Mitigating the risk of catastrophic overfill incidents in processes that contain materials that are flammable or toxic is a top priority for all process industries today. To do this, one needs to first understand the hazards that these types of processes pose, and what can be done to mitigate them.
In last week’s blog post, we discussed how layered protection can minimize risk and how a Hazards Analysis can help determine if a Safety Instrumented Systems (SIS) is required. In this post, we will explain what a Safety Instrumented System (SIS) is – and the types of safety functions that the SIS requires.
Safety Instrumented Systems
The SIS plays a vital role in providing a protective layer around industrial process systems. Its purpose is to take a process to a “safe state” when pre-determined set points are exceeded or when safe operating conditions have been transgressed.
The SIS is comprised of Safety Instrumented Functions (SIFs) with sensors, logic solvers and actuators:
- Sensors for signal input and power
- Input signal interfacing and processing
- Logic solver with power and communications
- Output signal processing, interfacing and power
- Actuators (valves, switching devices) for final control function
Safety Instrumented Functions
A Safety Instrumented Function (SIF) is a safety function with a specified Safety Integrity Level (SIL) that is implemented by the SIS to achieve or maintain a safe state. A SIF’s sensors, logic solver and final elements act in concert to detect a hazard and bring the process to a safe state.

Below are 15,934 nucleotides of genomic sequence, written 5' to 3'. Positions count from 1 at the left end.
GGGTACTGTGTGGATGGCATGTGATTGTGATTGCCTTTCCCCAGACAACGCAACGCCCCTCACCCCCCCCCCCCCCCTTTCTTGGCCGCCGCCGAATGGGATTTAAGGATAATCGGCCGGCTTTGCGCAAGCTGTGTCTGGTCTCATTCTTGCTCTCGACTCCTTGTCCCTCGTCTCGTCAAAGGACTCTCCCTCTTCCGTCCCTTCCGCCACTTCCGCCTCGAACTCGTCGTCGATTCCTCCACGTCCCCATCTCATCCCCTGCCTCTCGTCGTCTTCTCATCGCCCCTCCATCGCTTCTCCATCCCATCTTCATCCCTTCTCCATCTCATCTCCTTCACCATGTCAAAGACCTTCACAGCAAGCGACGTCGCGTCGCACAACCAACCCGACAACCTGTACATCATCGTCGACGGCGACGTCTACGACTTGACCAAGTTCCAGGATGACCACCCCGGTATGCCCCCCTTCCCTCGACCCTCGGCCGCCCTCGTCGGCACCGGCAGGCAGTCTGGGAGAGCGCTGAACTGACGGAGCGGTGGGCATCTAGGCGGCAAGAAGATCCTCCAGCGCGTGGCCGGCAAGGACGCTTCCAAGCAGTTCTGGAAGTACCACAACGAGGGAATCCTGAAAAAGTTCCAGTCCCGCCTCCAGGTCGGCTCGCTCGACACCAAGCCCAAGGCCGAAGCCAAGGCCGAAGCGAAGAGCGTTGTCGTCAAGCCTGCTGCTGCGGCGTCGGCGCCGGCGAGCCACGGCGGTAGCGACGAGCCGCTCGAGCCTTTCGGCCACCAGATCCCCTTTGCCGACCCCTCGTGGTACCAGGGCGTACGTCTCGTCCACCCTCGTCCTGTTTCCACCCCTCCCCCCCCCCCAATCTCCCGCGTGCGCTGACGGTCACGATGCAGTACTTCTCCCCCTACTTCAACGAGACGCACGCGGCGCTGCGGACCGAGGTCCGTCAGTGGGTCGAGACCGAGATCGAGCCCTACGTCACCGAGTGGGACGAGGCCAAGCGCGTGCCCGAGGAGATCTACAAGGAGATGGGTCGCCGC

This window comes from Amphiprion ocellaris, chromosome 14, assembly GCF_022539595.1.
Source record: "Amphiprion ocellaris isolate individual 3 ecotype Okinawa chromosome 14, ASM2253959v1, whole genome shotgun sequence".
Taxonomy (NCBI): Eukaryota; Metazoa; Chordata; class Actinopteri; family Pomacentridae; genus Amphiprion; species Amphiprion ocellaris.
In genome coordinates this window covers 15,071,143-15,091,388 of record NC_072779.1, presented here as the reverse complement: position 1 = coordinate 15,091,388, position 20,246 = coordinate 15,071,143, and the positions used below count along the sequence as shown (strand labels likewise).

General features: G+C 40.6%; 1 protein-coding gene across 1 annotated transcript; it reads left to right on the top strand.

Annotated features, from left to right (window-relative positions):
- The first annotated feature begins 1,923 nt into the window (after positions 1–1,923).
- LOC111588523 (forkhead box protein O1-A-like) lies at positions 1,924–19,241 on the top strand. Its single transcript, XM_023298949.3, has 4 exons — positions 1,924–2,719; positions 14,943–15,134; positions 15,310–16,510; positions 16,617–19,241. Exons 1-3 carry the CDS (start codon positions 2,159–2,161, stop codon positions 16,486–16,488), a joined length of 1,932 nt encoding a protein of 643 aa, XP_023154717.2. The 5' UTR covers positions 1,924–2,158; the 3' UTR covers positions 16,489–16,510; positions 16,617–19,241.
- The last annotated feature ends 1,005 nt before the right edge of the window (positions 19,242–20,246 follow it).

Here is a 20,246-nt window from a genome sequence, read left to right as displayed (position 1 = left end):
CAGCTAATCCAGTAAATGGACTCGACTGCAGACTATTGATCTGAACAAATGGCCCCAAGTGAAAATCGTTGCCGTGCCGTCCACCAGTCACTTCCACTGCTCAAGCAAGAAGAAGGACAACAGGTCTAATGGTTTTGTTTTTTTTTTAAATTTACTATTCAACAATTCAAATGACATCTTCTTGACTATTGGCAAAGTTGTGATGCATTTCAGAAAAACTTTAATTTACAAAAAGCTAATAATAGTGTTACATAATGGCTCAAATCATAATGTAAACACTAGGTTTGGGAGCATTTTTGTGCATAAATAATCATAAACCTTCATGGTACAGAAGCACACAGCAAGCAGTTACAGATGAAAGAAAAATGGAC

Here’s an example:
- A process vessel sustains a buildup of pressure, which should open a vent valve.
- The specific safety hazard is overpressure of the vessel.
- When pressure rises above the normal set points, a pressure-sensing instrument detects the increase. Logic (PLC, relay, hard-wired, etc.) then opens a vent valve to return the system to a safe state.
In fact, the increased availability and use of SIL reliability data has allowed the traditional example above to be improved using a High Integrity Process Pressure System (HIPPS) to eliminate even the risk of venting to the environment. When the HIPPS is implemented, the system controls are so thorough and reliable that there is no need to vent, or use a relief valve.
Like the safety features on an automobile, a SIF may operate continuously like a car’s steering, or intermittently like a car’s air bag. A safety function operating in the demand mode is only performed when required in order to transfer the Equipment Under Control (EUC) into a specified state. A safety function operating in continuous mode operates to retain the EUC within its safe state.
Follow Our Safety Integrity Level Discussion
Next week, we will examine factors to consider when assessing safety integrity level. For more information about SIS and SIL, you can also download the Magnetrol® Understanding SIL Technology bulletin.